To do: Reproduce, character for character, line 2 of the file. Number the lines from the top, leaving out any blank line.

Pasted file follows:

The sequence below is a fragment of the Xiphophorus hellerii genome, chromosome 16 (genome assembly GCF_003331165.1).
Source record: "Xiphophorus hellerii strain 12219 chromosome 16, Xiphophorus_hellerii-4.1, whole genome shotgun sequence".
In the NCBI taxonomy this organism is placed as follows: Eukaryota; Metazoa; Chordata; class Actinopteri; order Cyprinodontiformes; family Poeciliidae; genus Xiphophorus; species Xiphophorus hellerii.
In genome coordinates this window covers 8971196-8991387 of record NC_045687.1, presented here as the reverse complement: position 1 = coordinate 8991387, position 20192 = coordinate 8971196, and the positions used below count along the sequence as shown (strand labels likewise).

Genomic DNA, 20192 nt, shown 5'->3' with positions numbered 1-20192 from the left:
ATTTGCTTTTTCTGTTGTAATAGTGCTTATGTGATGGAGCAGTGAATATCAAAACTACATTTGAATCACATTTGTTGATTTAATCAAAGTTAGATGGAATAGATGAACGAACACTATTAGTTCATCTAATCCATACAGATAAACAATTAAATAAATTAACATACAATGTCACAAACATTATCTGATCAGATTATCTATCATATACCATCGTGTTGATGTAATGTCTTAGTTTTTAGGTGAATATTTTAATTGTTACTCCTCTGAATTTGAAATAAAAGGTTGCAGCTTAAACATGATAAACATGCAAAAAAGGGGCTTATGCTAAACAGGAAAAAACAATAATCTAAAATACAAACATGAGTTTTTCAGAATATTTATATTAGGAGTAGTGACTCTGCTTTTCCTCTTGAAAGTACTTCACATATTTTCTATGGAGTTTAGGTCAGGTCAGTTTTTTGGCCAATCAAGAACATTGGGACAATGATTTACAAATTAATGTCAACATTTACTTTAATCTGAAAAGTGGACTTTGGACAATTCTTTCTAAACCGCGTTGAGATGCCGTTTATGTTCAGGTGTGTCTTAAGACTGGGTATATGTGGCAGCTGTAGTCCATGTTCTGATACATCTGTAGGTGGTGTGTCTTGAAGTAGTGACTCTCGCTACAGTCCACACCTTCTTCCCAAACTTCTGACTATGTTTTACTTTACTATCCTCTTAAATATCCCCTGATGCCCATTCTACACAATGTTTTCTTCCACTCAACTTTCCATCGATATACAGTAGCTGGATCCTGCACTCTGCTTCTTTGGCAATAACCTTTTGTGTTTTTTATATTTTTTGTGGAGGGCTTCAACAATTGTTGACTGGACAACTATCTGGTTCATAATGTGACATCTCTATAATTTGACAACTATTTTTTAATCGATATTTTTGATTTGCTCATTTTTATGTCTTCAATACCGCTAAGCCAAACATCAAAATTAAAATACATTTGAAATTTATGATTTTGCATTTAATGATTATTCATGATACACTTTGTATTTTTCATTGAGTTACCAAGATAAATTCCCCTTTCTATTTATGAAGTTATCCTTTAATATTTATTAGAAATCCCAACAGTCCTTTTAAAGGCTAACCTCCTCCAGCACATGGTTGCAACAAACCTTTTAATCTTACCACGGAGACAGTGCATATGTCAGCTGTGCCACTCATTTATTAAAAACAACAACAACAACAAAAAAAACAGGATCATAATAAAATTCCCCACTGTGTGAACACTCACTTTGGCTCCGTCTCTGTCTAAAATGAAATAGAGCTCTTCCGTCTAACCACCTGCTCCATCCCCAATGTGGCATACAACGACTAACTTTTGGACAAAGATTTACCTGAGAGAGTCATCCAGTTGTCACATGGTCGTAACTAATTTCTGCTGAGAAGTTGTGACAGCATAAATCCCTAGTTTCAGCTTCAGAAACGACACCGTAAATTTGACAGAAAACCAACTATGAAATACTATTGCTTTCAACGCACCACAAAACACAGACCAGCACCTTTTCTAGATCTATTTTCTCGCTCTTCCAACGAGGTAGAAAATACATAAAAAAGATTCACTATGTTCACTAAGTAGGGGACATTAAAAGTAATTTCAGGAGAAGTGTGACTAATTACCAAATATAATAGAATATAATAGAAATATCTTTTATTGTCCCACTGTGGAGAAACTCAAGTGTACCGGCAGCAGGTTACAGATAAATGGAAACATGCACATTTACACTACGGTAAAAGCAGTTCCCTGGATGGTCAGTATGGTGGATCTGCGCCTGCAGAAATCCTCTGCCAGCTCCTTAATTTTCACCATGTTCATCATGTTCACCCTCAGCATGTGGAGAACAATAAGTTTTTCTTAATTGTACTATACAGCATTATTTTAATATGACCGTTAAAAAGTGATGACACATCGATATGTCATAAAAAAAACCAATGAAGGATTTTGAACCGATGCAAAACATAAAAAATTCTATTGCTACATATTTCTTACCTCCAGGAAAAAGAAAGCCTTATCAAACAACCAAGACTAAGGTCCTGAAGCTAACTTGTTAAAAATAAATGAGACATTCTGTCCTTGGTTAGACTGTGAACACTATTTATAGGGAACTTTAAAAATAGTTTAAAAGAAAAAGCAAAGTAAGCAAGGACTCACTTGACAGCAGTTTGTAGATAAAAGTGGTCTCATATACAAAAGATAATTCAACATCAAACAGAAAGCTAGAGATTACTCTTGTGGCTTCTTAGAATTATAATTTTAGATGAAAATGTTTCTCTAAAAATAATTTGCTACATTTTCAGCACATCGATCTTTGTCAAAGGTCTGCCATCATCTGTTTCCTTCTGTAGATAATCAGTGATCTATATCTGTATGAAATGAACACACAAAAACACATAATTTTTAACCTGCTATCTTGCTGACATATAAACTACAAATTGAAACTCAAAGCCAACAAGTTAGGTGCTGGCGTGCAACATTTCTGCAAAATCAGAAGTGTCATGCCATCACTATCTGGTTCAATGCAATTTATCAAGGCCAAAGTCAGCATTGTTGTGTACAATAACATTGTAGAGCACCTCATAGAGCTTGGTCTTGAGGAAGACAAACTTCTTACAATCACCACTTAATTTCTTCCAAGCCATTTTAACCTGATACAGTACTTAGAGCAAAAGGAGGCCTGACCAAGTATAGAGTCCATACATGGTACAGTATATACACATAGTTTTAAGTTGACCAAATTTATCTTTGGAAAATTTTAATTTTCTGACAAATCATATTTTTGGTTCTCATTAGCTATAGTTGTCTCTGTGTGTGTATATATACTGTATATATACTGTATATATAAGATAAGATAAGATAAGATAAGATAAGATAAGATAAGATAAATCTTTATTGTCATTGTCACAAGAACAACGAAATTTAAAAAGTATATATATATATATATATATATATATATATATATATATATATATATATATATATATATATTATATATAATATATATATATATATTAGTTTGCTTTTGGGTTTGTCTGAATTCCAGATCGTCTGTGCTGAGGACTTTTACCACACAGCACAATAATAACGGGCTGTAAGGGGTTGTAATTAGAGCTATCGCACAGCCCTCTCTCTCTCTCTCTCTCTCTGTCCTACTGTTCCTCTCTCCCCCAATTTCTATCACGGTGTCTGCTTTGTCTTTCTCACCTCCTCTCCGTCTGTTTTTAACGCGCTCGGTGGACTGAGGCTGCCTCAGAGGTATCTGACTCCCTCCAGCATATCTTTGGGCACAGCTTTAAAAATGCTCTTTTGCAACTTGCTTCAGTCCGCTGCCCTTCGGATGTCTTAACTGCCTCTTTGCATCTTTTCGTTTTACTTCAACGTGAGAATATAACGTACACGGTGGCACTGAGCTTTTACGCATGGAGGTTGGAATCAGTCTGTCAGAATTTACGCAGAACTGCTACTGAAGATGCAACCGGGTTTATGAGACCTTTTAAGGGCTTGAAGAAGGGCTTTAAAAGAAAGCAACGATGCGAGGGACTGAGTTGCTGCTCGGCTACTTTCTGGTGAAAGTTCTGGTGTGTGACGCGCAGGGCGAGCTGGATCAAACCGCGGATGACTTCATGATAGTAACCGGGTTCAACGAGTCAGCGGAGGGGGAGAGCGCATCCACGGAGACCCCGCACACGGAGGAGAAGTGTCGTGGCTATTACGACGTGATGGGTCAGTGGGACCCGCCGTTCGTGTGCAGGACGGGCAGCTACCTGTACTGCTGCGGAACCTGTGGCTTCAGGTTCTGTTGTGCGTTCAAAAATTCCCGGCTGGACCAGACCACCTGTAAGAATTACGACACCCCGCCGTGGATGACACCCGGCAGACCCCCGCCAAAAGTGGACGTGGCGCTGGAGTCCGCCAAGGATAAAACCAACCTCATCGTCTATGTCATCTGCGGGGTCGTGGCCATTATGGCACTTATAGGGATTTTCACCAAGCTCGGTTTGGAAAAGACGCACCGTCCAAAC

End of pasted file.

Source record: "Xiphophorus hellerii strain 12219 chromosome 16, Xiphophorus_hellerii-4.1, whole genome shotgun sequence".